TIP 4: Prepare to stand out and defend your faith

'But in your hearts revere Christ as Lord. Always be prepared to give an answer to everyone who asks you to give the reason for the hope that you have. But do this with gentleness and respect.' (1 Peter 3:15)

In an increasingly secular world, you will almost certainly feel like an outsider at some point. Feeling uncomfortable during a game of 'never have I ever...' during Freshers' Week is a common experience for Christian students. Other students will be curious about what you believe, and some will even challenge your faith. You'll also need to apply your faith to medical ethical issues. Whilst this can be nerve-wracking, memorising a concise explanation of the gospel and researching the biblical perspective on these issues can help prepare you for these situations. A range of resources exploring issues related to medicine can be found on the CMF website. (5) There is an easy to remember gospel outline, (6) as well as CMF Files which offer more detail on a wide variety of ethical topics from contraception to climate change.

TIP 5: Make time for rest and things that you enjoy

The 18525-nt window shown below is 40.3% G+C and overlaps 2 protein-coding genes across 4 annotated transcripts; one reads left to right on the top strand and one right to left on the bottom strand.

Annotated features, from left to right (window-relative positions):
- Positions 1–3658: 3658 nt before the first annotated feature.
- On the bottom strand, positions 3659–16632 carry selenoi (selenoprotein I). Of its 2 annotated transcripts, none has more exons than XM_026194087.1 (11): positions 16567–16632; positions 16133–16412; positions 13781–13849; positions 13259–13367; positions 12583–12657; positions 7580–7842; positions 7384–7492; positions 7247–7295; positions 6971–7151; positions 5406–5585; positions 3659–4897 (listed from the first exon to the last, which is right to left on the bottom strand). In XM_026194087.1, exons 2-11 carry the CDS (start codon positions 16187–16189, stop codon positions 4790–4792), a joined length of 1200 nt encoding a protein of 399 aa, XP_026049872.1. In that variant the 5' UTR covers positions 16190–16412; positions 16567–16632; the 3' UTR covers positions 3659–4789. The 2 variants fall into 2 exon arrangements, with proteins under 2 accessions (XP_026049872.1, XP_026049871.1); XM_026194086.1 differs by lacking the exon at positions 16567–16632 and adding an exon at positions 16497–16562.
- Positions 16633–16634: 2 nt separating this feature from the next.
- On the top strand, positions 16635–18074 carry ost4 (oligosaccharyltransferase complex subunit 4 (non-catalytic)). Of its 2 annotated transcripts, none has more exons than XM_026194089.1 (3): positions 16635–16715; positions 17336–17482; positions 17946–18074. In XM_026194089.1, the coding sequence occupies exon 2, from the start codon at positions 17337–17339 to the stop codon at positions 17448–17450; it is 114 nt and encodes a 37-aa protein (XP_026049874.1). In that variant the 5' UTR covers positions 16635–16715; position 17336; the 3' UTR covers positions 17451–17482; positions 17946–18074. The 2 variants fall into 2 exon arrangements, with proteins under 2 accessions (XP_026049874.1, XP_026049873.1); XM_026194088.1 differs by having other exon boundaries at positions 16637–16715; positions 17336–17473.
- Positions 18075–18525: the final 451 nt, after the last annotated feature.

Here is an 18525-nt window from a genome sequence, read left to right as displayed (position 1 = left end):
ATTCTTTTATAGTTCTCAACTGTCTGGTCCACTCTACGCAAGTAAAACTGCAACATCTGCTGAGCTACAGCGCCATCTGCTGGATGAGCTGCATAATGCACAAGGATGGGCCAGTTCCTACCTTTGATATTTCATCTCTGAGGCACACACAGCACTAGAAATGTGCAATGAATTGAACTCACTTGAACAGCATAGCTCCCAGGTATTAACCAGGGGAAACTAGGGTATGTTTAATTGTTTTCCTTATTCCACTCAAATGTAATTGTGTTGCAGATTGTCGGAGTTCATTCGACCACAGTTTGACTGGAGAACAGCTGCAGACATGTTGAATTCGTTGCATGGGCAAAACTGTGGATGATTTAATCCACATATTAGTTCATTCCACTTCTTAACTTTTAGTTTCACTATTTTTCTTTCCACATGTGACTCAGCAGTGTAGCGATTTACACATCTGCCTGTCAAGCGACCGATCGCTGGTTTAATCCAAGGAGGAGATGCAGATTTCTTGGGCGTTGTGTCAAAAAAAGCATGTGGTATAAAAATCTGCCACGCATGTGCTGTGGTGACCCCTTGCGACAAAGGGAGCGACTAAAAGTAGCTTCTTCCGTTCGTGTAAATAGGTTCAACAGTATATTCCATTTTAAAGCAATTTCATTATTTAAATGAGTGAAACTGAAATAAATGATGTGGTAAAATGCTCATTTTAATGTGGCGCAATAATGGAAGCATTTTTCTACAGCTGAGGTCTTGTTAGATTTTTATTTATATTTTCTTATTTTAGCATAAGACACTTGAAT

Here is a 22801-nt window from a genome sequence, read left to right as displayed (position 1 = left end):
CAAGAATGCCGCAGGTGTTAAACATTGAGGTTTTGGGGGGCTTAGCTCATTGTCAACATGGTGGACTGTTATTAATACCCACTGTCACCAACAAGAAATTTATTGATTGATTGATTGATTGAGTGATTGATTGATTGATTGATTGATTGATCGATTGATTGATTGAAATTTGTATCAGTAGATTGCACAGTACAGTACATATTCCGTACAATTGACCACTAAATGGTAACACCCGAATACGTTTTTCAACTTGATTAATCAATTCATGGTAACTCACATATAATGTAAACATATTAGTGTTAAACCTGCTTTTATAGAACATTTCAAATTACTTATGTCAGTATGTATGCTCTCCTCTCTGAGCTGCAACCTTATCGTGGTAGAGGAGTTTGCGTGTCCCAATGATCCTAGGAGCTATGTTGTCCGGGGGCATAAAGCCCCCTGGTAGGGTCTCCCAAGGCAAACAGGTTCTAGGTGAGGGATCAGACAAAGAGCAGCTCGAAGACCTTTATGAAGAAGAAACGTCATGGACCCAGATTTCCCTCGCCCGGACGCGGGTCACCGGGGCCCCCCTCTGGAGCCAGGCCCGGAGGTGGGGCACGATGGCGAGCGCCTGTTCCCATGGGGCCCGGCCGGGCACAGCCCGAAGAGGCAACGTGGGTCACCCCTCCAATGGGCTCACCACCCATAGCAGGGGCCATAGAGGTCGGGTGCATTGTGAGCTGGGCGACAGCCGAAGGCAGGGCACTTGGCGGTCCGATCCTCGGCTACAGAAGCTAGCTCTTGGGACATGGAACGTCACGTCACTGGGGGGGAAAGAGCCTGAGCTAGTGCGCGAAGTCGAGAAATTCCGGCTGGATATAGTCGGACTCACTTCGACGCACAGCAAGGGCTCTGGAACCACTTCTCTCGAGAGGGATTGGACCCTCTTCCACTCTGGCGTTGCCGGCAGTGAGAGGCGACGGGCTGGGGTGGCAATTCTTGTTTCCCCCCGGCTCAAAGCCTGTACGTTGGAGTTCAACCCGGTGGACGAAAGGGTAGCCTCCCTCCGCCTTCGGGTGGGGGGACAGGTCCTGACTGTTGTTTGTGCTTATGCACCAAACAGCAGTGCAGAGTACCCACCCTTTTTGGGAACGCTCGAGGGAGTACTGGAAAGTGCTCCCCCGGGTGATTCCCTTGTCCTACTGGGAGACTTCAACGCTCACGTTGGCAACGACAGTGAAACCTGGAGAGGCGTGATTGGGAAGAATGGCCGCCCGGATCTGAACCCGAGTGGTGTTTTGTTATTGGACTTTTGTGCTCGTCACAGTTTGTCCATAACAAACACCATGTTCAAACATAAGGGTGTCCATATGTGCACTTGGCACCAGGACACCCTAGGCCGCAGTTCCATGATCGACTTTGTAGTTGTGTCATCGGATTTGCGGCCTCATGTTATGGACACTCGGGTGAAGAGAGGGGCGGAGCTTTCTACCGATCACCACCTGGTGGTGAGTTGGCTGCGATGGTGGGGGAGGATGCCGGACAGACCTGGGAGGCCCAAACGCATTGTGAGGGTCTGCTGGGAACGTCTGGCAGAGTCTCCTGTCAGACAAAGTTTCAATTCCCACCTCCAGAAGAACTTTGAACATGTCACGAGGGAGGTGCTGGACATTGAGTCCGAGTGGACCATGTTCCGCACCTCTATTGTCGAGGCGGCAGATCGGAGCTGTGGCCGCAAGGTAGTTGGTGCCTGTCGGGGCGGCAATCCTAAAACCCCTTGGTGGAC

'By the seventh day God had finished the work he had been doing; so on the seventh day he rested from all his work. Then God blessed the seventh day and made it holy, because on it he rested from all the work of creating that he had done.' (Genesis 2:2-3)

With medical school comes a seemingly infinite list of things to learn and it can feel like you're 'too busy' to get involved in societies and to take a break. However, the reality is that God, who foresaw you would be a medical student, values rest! Rest is vital for maintaining your mental and physical health. Research by Boni et al revealed that a routine of exhaustive study was associated with burnout amongst medical students. (7) Also, internationally, a third of medical students experience depression. (8) Be intentional about making time for rest and the things you enjoy; otherwise they'll be neglected and burnout may ensue.

Morenike Dasilva is a medical student at Brighton and Sussex Medical School.
References

1. Buckland F. Feeling like an impostor? You can escape this confidence-sapping syndrome. The Guardian 19 September 2017. bit.ly/3423d86 [Accessed 3 November 2019].

2. Ibid; Thoma-Stemmet E. Imposter syndrome, the elephant in the room. Varsity 15 February 2019. varsity.co.uk/features/17035 [Accessed 3 November 2019]

3. Psalm 139:16

4. Cattermole G. Choosing a church. Nucleus: Freshers Edition 2019;49(3):5-9. cmf.li/358CiHU [Accessed 19 November 2019]

5. cmf.org.uk

6. Crutchlow L. God-man-God… a basic gospel outline. Nucleus: Freshers Edition 2019; 49(3):4-7. cmf.li/35kPPvR [Accessed 19 November 2019]

7. Boni R, Paiva CE, De Oliveira MA et al. Burnout among medical students during first years of undergraduate school: Prevalence and associated factors. PLoS ONE 7 March 2018; 13(3):e0191746

8. Coombes R. Medical students need better mental health support from universities, says BMA. BMJ 27 June 2018;361:k2828